New Royal Exchange (The)

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NEW ROYAL EXCHANGE, THE. AKA - "New New Exchange." AKA and see "Adson's Saraband (New)." English, Air (4/4 time). G Minor. Standard tuning (fiddle). ABC. The air and dance instructions ("Longways for as many as will") first appear in London music publisher John Playford's Dancing Master, third edition (1657 and 1665, p. 124) under the title "New New Exchange," named after a large commercial building in London that competed with the Royal Exchange. However, a previous tune had been called "New Exchange (The)," and to avoid confusion Playford renamed it "The New Royal Exchange" beginning with the Dancing Master [1], fourth edition (1670). The tune was retained in the long-running series of Dancing Master editions through the eighteenth and final edition of 1728 (then published by John Young, heir to the Playford publishing concerns). The country dance and tune were also published in Walsh & Hare's The Compleat Country Dancing Master (1718) and John Walsh's 1731 edition of the same volume. See also the precursor melody "Adson's Saraband," from Playford's first edition of the Dancing Master, in 1651.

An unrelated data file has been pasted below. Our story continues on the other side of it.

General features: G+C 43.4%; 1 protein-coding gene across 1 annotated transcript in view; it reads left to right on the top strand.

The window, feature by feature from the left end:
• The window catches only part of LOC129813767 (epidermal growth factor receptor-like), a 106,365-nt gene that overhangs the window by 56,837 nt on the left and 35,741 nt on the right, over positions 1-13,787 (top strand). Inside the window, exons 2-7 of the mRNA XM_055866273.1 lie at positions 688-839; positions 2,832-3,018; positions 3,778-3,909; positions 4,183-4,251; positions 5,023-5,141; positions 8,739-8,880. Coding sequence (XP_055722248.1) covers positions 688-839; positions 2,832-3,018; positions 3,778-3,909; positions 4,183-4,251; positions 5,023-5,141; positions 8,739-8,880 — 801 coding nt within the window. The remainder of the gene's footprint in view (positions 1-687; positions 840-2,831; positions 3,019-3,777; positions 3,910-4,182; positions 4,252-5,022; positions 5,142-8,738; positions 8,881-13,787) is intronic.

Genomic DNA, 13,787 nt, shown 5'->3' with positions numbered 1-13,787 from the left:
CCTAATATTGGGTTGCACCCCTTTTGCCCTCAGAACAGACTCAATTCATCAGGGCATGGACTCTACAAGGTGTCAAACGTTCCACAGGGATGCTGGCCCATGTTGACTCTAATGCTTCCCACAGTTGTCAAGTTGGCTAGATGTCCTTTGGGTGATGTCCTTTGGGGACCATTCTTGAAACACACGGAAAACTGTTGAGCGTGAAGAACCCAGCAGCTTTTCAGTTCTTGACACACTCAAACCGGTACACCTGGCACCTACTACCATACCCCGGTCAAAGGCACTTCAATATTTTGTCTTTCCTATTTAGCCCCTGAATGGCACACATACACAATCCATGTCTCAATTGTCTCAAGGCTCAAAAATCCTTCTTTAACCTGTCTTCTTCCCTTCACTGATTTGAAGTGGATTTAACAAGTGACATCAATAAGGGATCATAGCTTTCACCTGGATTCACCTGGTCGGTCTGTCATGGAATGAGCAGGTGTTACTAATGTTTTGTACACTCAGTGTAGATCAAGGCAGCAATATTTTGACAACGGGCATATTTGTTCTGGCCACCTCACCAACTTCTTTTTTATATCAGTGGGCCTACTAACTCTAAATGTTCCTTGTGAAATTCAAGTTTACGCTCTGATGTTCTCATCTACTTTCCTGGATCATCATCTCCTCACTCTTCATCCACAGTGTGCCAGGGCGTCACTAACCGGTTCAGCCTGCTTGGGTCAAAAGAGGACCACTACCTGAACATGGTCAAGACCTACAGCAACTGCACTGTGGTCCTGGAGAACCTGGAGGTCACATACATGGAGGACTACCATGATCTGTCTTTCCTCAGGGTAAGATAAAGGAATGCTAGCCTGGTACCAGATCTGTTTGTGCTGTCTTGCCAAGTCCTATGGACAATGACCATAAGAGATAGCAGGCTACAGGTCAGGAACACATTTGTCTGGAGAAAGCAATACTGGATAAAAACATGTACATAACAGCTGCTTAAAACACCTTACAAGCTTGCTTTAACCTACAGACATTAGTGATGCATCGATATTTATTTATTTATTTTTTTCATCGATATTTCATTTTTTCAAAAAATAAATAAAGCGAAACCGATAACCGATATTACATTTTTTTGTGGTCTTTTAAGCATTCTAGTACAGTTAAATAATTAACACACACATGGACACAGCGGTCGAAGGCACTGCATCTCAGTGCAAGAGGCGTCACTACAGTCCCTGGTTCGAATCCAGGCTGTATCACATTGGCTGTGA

Royal Exchange, by Rudolf Ackermann (Microcosm of London, 1808)

The Royal Exchange, a center for commerce in London, was first built in the Elizabethan era (the Queen officially opened it and awarded the building its royal title and licence to sell alcohol). It was destroyed in the disastrous Great Fire of London in 1666, and was quickly rebuilt to a design by Edward Jerman that resembled the former building. The reigning monarch, Charles II, laid the cornerstone. It was completed some four years later and opened by the Lord Mayor, Sir William Turner.


Jerman's rebuilt Exchange greatly resembled the old building with four arcades with upper stories lined with small shops and a central court for trading.

Source for notated version:

Printed sources: Barlow (Complete Country Dances from Playford's Dancing Master), 1985; No. 127, p. 40. Chappell (Popular Music of the Olden Time), vol. 2, 1859; p. 8.

Recorded sources:

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